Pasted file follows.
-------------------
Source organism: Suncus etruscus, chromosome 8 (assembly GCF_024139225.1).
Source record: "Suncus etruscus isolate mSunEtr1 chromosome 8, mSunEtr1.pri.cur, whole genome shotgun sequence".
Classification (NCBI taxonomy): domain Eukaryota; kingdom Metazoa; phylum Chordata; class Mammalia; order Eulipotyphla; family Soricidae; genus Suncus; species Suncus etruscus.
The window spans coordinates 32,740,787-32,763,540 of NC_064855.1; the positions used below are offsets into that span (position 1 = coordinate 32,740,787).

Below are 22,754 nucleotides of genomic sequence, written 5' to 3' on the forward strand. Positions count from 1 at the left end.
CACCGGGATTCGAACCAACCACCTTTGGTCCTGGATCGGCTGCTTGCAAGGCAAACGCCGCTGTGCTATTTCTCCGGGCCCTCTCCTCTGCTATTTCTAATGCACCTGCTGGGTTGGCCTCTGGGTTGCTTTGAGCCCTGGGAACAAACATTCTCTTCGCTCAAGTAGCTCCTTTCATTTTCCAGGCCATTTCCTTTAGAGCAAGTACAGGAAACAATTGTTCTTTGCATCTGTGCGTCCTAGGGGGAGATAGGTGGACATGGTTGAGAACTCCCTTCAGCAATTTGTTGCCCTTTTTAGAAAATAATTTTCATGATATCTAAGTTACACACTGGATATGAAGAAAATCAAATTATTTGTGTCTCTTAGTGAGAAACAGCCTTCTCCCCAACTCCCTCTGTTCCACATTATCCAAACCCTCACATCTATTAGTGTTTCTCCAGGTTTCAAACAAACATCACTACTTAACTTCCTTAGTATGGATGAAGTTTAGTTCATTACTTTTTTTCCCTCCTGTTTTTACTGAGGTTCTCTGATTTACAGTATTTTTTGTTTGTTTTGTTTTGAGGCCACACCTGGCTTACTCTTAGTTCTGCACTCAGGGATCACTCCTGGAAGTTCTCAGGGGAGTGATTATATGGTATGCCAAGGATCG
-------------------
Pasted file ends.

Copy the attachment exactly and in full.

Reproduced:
Source organism: Suncus etruscus, chromosome 8 (assembly GCF_024139225.1).
Source record: "Suncus etruscus isolate mSunEtr1 chromosome 8, mSunEtr1.pri.cur, whole genome shotgun sequence".
Classification (NCBI taxonomy): domain Eukaryota; kingdom Metazoa; phylum Chordata; class Mammalia; order Eulipotyphla; family Soricidae; genus Suncus; species Suncus etruscus.
The window spans coordinates 32,740,787-32,763,540 of NC_064855.1; the positions used below are offsets into that span (position 1 = coordinate 32,740,787).

Below are 22,754 nucleotides of genomic sequence, written 5' to 3' on the forward strand. Positions count from 1 at the left end.
CACCGGGATTCGAACCAACCACCTTTGGTCCTGGATCGGCTGCTTGCAAGGCAAACGCCGCTGTGCTATTTCTCCGGGCCCTCTCCTCTGCTATTTCTAATGCACCTGCTGGGTTGGCCTCTGGGTTGCTTTGAGCCCTGGGAACAAACATTCTCTTCGCTCAAGTAGCTCCTTTCATTTTCCAGGCCATTTCCTTTAGAGCAAGTACAGGAAACAATTGTTCTTTGCATCTGTGCGTCCTAGGGGGAGATAGGTGGACATGGTTGAGAACTCCCTTCAGCAATTTGTTGCCCTTTTTAGAAAATAATTTTCATGATATCTAAGTTACACACTGGATATGAAGAAAATCAAATTATTTGTGTCTCTTAGTGAGAAACAGCCTTCTCCCCAACTCCCTCTGTTCCACATTATCCAAACCCTCACATCTATTAGTGTTTCTCCAGGTTTCAAACAAACATCACTACTTAACTTCCTTAGTATGGATGAAGTTTAGTTCATTACTTTTTTTCCCTCCTGTTTTTACTGAGGTTCTCTGATTTACAGTATTTTTTGTTTGTTTTGTTTTGAGGCCACACCTGGCTTACTCTTAGTTCTGCACTCAGGGATCACTCCTGGAAGTTCTCAGGGGAGTGATTATATGGTATGCCAAGGATCG